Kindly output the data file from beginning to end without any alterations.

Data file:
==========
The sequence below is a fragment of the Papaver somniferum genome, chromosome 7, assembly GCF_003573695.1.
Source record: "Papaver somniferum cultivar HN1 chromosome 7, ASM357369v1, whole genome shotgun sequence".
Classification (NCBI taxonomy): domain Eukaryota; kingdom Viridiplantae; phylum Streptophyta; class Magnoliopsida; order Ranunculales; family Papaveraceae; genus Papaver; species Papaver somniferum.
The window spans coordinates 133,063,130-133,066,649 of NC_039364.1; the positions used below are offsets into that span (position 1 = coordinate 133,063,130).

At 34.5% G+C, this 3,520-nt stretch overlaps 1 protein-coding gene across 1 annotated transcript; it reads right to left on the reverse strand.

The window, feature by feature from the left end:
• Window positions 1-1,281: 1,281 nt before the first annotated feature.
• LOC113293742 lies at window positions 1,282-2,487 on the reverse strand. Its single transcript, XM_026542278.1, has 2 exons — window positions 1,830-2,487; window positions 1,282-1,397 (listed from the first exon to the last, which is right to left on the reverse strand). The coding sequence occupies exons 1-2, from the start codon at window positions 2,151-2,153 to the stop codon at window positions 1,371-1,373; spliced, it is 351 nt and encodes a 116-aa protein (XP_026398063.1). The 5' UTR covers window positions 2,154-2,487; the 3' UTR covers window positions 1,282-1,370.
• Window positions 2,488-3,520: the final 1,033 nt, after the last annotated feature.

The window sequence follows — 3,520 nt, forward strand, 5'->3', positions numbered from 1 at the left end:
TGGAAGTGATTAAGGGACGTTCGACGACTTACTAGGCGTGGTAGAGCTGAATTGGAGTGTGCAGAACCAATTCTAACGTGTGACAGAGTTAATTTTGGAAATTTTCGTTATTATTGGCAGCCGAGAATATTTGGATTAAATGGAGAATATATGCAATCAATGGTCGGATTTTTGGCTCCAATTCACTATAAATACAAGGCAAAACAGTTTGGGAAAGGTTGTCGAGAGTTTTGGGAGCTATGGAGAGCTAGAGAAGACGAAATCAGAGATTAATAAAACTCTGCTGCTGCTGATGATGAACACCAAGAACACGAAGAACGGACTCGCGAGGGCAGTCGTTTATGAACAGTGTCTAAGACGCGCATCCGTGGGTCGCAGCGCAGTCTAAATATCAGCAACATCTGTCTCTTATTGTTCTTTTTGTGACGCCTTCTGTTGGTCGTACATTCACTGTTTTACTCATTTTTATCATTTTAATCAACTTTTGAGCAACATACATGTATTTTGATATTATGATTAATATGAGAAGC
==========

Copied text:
The sequence below is a fragment of the Papaver somniferum genome, chromosome 7, assembly GCF_003573695.1.
Source record: "Papaver somniferum cultivar HN1 chromosome 7, ASM357369v1, whole genome shotgun sequence".
Classification (NCBI taxonomy): domain Eukaryota; kingdom Viridiplantae; phylum Streptophyta; class Magnoliopsida; order Ranunculales; family Papaveraceae; genus Papaver; species Papaver somniferum.
The window spans coordinates 133,063,130-133,066,649 of NC_039364.1; the positions used below are offsets into that span (position 1 = coordinate 133,063,130).

At 34.5% G+C, this 3,520-nt stretch overlaps 1 protein-coding gene across 1 annotated transcript; it reads right to left on the reverse strand.

The window, feature by feature from the left end:
• Window positions 1-1,281: 1,281 nt before the first annotated feature.
• LOC113293742 lies at window positions 1,282-2,487 on the reverse strand. Its single transcript, XM_026542278.1, has 2 exons — window positions 1,830-2,487; window positions 1,282-1,397 (listed from the first exon to the last, which is right to left on the reverse strand). The coding sequence occupies exons 1-2, from the start codon at window positions 2,151-2,153 to the stop codon at window positions 1,371-1,373; spliced, it is 351 nt and encodes a 116-aa protein (XP_026398063.1). The 5' UTR covers window positions 2,154-2,487; the 3' UTR covers window positions 1,282-1,370.
• Window positions 2,488-3,520: the final 1,033 nt, after the last annotated feature.

The window sequence follows — 3,520 nt, forward strand, 5'->3', positions numbered from 1 at the left end:
TGGAAGTGATTAAGGGACGTTCGACGACTTACTAGGCGTGGTAGAGCTGAATTGGAGTGTGCAGAACCAATTCTAACGTGTGACAGAGTTAATTTTGGAAATTTTCGTTATTATTGGCAGCCGAGAATATTTGGATTAAATGGAGAATATATGCAATCAATGGTCGGATTTTTGGCTCCAATTCACTATAAATACAAGGCAAAACAGTTTGGGAAAGGTTGTCGAGAGTTTTGGGAGCTATGGAGAGCTAGAGAAGACGAAATCAGAGATTAATAAAACTCTGCTGCTGCTGATGATGAACACCAAGAACACGAAGAACGGACTCGCGAGGGCAGTCGTTTATGAACAGTGTCTAAGACGCGCATCCGTGGGTCGCAGCGCAGTCTAAATATCAGCAACATCTGTCTCTTATTGTTCTTTTTGTGACGCCTTCTGTTGGTCGTACATTCACTGTTTTACTCATTTTTATCATTTTAATCAACTTTTGAGCAACATACATGTATTTTGATATTATGATTAATATGAGAAGC